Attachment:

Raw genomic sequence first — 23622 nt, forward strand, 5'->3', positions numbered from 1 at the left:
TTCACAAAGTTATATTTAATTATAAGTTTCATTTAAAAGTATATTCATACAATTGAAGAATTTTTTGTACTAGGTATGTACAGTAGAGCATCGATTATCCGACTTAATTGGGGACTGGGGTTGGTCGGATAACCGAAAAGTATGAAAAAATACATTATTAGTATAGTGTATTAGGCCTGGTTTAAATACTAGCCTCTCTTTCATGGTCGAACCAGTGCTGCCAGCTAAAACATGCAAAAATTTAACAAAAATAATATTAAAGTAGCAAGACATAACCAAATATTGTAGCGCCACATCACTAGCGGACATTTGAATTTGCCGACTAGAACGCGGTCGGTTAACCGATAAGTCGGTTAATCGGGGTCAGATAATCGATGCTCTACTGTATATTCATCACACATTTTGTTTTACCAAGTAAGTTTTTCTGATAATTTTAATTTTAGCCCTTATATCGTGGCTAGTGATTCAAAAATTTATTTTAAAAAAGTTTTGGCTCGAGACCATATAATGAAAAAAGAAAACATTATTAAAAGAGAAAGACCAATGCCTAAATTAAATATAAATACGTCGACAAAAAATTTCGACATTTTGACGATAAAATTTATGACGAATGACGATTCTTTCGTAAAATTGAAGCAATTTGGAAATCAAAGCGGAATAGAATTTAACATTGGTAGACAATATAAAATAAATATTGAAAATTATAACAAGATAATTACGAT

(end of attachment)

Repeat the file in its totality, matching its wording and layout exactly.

Raw genomic sequence first — 23622 nt, forward strand, 5'->3', positions numbered from 1 at the left:
TTCACAAAGTTATATTTAATTATAAGTTTCATTTAAAAGTATATTCATACAATTGAAGAATTTTTTGTACTAGGTATGTACAGTAGAGCATCGATTATCCGACTTAATTGGGGACTGGGGTTGGTCGGATAACCGAAAAGTATGAAAAAATACATTATTAGTATAGTGTATTAGGCCTGGTTTAAATACTAGCCTCTCTTTCATGGTCGAACCAGTGCTGCCAGCTAAAACATGCAAAAATTTAACAAAAATAATATTAAAGTAGCAAGACATAACCAAATATTGTAGCGCCACATCACTAGCGGACATTTGAATTTGCCGACTAGAACGCGGTCGGTTAACCGATAAGTCGGTTAATCGGGGTCAGATAATCGATGCTCTACTGTATATTCATCACACATTTTGTTTTACCAAGTAAGTTTTTCTGATAATTTTAATTTTAGCCCTTATATCGTGGCTAGTGATTCAAAAATTTATTTTAAAAAAGTTTTGGCTCGAGACCATATAATGAAAAAAGAAAACATTATTAAAAGAGAAAGACCAATGCCTAAATTAAATATAAATACGTCGACAAAAAATTTCGACATTTTGACGATAAAATTTATGACGAATGACGATTCTTTCGTAAAATTGAAGCAATTTGGAAATCAAAGCGGAATAGAATTTAACATTGGTAGACAATATAAAATAAATATTGAAAATTATAACAAGATAATTACGAT